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    Gibbon, Edward


[T]he laws of probability, so true in general, so fallacious in particular ….

Edward Gibbon (1737-1794) English historian
“Memoirs of My Life and Writings” (1787)

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Added on 1-Feb-04 | Last updated 1-Feb-04
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I never make the mistake of arguing with people for whose opinions I have no respect.

Edward Gibbon (1737-1794) English historian
(Attributed)

Quoted in The Fra (May 1913) and Elbert Hubbard's Scrap Book (1923).
 
Added on 30-May-14 | Last updated 30-May-14
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The various modes of worship, which prevailed in the Roman world, were all considered by the people as equally true; by the philosopher, as equally false; and by the magistrate, as equally useful. And thus toleration produced not only mutual indulgence, but even religious accord.

Edward Gibbon (1737-1794) English historian
Decline and Fall of the Roman Empire, ch. 2 (1776-88)
 
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Augustus … [was not] deceived in his expectation that the senate and people would submit to slavery, provided they were respectfully assured that they still enjoyed their ancient freedom.

Edward Gibbon (1737-1794) English historian
Decline and Fall of the Roman Empire, ch. 3 (1776-88)
 
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Conversation enriches the understanding, but solitude is the school of genius.

Edward Gibbon (1737-1794) English historian
Decline and Fall of the Roman Empire, Vol. 5, ch. 50 (1788)
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The first and indispensable requisite of happiness is a clear conscience.

Edward Gibbon (1737-1794) English historian
Memoirs of My Life and Writings (1796)
 
Added on 9-Jun-11 | Last updated 9-Jun-11
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I am indeed rich, since my income is superior to my expense, and my expense is equal to my wishes.

Edward Gibbon (1737-1794) English historian
Memoirs of My Life and Writings (1796)
 
Added on 26-Dec-13 | Last updated 26-Dec-13
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When I contemplate the common lot of mortality, I must acknowledge that I have drawn a high prize in the lottery of life … the double fortune of my birth in a free and enlightened country, in an honourable and wealthy family, is the lucky chance of an unit against millions.

Edward Gibbon (1737-1794) English historian
Memoirs of My Life and Writings (1796)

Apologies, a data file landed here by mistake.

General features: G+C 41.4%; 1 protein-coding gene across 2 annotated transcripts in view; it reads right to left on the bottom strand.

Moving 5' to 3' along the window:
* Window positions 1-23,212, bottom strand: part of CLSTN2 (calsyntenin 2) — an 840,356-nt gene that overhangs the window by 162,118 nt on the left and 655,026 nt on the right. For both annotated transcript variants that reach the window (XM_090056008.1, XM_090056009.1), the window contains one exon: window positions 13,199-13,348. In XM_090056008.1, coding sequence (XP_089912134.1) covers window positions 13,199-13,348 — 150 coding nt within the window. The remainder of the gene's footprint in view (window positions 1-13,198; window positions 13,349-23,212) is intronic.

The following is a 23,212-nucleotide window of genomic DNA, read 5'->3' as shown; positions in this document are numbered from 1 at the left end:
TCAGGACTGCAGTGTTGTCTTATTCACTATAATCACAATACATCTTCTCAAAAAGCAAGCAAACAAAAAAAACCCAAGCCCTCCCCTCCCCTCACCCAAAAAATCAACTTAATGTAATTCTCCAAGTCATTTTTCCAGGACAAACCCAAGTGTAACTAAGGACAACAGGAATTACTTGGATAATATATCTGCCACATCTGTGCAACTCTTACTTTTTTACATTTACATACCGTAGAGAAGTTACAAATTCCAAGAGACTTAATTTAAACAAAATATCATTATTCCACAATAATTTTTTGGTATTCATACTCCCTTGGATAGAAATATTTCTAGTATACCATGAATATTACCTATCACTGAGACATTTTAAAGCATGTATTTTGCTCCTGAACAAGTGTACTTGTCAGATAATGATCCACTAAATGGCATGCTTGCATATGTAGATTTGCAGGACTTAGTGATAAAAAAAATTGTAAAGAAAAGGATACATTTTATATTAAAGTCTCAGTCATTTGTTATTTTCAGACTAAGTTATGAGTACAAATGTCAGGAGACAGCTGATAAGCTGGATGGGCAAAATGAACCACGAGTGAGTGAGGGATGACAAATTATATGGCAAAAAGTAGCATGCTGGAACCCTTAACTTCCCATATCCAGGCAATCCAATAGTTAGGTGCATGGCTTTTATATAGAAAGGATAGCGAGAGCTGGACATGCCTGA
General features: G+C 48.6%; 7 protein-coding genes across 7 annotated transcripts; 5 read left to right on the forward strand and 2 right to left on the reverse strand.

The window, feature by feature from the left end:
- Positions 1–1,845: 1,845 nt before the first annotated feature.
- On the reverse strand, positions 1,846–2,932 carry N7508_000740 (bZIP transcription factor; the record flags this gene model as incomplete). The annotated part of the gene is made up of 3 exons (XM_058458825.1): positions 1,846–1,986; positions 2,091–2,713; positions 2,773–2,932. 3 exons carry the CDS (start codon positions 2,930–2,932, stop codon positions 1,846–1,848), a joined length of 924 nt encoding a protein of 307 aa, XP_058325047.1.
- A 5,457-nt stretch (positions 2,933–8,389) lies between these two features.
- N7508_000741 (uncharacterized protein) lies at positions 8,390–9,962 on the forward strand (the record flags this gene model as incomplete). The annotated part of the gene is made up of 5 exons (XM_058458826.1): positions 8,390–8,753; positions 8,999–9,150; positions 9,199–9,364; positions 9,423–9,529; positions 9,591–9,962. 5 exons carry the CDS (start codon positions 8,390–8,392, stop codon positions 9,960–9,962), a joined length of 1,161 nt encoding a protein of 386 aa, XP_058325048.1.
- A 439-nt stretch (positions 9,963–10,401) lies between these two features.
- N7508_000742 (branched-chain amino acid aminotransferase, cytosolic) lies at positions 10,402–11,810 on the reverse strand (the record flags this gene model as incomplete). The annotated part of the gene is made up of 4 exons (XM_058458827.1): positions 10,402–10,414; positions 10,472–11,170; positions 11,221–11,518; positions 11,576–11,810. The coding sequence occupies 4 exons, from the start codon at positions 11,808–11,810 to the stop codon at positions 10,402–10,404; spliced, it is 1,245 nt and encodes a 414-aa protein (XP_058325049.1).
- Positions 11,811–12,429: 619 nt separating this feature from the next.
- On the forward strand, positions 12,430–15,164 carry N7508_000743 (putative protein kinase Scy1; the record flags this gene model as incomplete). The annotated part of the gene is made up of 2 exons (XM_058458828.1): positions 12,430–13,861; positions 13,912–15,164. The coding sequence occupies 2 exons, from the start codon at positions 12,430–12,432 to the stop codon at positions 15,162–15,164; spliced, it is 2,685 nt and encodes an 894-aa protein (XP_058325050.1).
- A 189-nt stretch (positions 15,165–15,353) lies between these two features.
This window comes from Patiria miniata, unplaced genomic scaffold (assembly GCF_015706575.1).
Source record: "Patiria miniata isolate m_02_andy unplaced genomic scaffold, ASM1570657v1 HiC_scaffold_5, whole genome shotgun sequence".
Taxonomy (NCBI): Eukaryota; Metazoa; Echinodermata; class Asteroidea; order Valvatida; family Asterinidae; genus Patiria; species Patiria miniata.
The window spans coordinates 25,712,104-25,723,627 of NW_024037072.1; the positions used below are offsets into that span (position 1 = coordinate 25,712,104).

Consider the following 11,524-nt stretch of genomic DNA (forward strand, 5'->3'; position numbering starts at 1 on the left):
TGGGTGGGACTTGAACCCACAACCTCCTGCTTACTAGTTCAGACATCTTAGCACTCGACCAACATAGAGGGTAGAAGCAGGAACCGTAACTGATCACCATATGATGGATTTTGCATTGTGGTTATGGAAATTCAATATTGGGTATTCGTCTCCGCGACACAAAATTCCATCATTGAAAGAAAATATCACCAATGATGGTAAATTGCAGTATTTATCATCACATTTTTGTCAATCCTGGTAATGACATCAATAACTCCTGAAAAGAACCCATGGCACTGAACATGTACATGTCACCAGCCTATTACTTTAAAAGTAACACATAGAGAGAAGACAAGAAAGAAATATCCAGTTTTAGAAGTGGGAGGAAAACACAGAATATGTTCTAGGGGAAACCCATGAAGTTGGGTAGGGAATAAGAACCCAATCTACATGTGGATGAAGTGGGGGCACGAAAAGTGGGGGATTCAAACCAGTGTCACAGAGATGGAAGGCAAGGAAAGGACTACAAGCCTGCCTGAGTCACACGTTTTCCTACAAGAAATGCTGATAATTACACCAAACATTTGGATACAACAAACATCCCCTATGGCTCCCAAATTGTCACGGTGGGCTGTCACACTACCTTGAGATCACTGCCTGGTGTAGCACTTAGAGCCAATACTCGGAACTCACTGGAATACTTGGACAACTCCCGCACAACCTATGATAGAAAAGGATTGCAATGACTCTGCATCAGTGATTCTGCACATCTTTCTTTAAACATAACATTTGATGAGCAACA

Added on 6-Sep-16 | Last updated 6-Sep-16
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The wind and waves are always on the side of the ablest navigators.

Edward Gibbon (1737-1794) English historian
The Decline and Fall of the Roman Empire, ch. 68 (1776-88)
 
Added on 8-Aug-08 | Last updated 8-Aug-08
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Of the various forms of government which have prevailed in the world, an hereditary monarchy seems to present the fairest scope for ridicule.

Edward Gibbon (1737-1794) English historian
The Decline and Fall of the Roman Empire, ch. 7 (1776-88)
 
Added on 29-Apr-11 | Last updated 29-Apr-11
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It is always easy as well as agreeable for the inferior ranks of mankind to claim merit from the contempt of that pomp and pleasure which fortune has placed beyond their reach. The virtue of the primitive Christians, like that of the first Romans, was very frequently guarded by poverty and ignorance.

Edward Gibbon (1737-1794) English historian
The Decline And Fall of the Roman Empire, Vol. 2, ch. 15 (1781)
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Added on 21-May-24 | Last updated 14-May-24
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Thirst, hunger, and nakedness, are positive evils: but wealth is relative; and a prince who would be rich in a private station, may be exposed by the increase of his wants to all the anxiety and bitterness of poverty.

Edward Gibbon (1737-1794) English historian
The History of the Decline and Fall of the Roman Empire, ch. 61 (1776-88)
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Added on 20-Jun-24 | Last updated 20-Jun-24
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